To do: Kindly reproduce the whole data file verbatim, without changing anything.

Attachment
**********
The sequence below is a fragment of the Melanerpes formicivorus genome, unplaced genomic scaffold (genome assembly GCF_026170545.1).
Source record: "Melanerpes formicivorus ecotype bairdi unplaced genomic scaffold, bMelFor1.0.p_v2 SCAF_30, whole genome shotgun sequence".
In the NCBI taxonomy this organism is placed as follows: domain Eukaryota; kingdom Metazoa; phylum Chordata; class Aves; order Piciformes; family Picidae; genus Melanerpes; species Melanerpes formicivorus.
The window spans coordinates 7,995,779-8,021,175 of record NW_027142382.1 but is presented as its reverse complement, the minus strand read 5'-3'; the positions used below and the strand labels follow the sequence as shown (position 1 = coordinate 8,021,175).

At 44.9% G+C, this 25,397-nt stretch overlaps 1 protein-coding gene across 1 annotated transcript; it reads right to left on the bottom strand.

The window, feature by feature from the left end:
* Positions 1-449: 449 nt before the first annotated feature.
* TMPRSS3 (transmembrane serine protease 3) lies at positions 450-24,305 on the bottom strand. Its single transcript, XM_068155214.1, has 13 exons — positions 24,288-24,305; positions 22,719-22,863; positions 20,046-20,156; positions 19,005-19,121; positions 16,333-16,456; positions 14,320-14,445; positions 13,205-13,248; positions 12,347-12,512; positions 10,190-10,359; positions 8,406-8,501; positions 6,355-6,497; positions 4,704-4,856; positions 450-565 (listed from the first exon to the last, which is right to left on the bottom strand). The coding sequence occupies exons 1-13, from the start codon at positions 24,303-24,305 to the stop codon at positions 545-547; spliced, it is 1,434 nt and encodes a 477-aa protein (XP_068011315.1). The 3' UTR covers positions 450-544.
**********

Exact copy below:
The sequence below is a fragment of the Melanerpes formicivorus genome, unplaced genomic scaffold (genome assembly GCF_026170545.1).
Source record: "Melanerpes formicivorus ecotype bairdi unplaced genomic scaffold, bMelFor1.0.p_v2 SCAF_30, whole genome shotgun sequence".
In the NCBI taxonomy this organism is placed as follows: domain Eukaryota; kingdom Metazoa; phylum Chordata; class Aves; order Piciformes; family Picidae; genus Melanerpes; species Melanerpes formicivorus.
The window spans coordinates 7,995,779-8,021,175 of record NW_027142382.1 but is presented as its reverse complement, the minus strand read 5'-3'; the positions used below and the strand labels follow the sequence as shown (position 1 = coordinate 8,021,175).

At 44.9% G+C, this 25,397-nt stretch overlaps 1 protein-coding gene across 1 annotated transcript; it reads right to left on the bottom strand.

The window, feature by feature from the left end:
* Positions 1-449: 449 nt before the first annotated feature.
* TMPRSS3 (transmembrane serine protease 3) lies at positions 450-24,305 on the bottom strand. Its single transcript, XM_068155214.1, has 13 exons — positions 24,288-24,305; positions 22,719-22,863; positions 20,046-20,156; positions 19,005-19,121; positions 16,333-16,456; positions 14,320-14,445; positions 13,205-13,248; positions 12,347-12,512; positions 10,190-10,359; positions 8,406-8,501; positions 6,355-6,497; positions 4,704-4,856; positions 450-565 (listed from the first exon to the last, which is right to left on the bottom strand). The coding sequence occupies exons 1-13, from the start codon at positions 24,303-24,305 to the stop codon at positions 545-547; spliced, it is 1,434 nt and encodes a 477-aa protein (XP_068011315.1). The 3' UTR covers positions 450-544.